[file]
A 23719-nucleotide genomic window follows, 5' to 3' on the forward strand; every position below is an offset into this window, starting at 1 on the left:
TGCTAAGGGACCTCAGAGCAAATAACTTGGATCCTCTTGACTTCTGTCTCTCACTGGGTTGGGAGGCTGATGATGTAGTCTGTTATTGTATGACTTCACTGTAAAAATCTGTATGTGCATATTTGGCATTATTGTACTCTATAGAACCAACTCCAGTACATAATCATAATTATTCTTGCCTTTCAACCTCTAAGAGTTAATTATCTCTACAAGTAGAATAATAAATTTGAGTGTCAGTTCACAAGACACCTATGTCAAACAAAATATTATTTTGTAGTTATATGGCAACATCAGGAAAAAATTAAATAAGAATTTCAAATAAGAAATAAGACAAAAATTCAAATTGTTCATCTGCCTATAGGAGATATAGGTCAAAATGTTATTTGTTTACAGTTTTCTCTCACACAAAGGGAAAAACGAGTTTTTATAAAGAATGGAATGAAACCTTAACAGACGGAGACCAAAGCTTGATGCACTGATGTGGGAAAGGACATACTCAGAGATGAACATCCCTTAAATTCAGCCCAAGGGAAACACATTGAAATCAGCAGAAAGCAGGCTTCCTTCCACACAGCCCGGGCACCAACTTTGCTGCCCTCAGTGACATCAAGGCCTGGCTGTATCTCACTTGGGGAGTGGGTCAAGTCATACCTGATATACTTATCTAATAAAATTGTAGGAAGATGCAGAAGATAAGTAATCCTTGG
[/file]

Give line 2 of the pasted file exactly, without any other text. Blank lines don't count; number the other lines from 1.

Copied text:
TGCTAAGGGACCTCAGAGCAAATAACTTGGATCCTCTTGACTTCTGTCTCTCACTGGGTTGGGAGGCTGATGATGTAGTCTGTTATTGTATGACTTCACTGTAAAAATCTGTATGTGCATATTTGGCATTATTGTACTCTATAGAACCAACTCCAGTACATAATCATAATTATTCTTGCCTTTCAACCTCTAAGAGTTAATTATCTCTACAAGTAGAATAATAAATTTGAGTGTCAGTTCACAAGACACCTATGTCAAACAAAATATTATTTTGTAGTTATATGGCAACATCAGGAAAAAATTAAATAAGAATTTCAAATAAGAAATAAGACAAAAATTCAAATTGTTCATCTGCCTATAGGAGATATAGGTCAAAATGTTATTTGTTTACAGTTTTCTCTCACACAAAGGGAAAAACGAGTTTTTATAAAGAATGGAATGAAACCTTAACAGACGGAGACCAAAGCTTGATGCACTGATGTGGGAAAGGACATACTCAGAGATGAACATCCCTTAAATTCAGCCCAAGGGAAACACATTGAAATCAGCAGAAAGCAGGCTTCCTTCCACACAGCCCGGGCACCAACTTTGCTGCCCTCAGTGACATCAAGGCCTGGCTGTATCTCACTTGGGGAGTGGGTCAAGTCATACCTGATATACTTATCTAATAAAATTGTAGGAAGATGCAGAAGATAAGTAATCCTTGG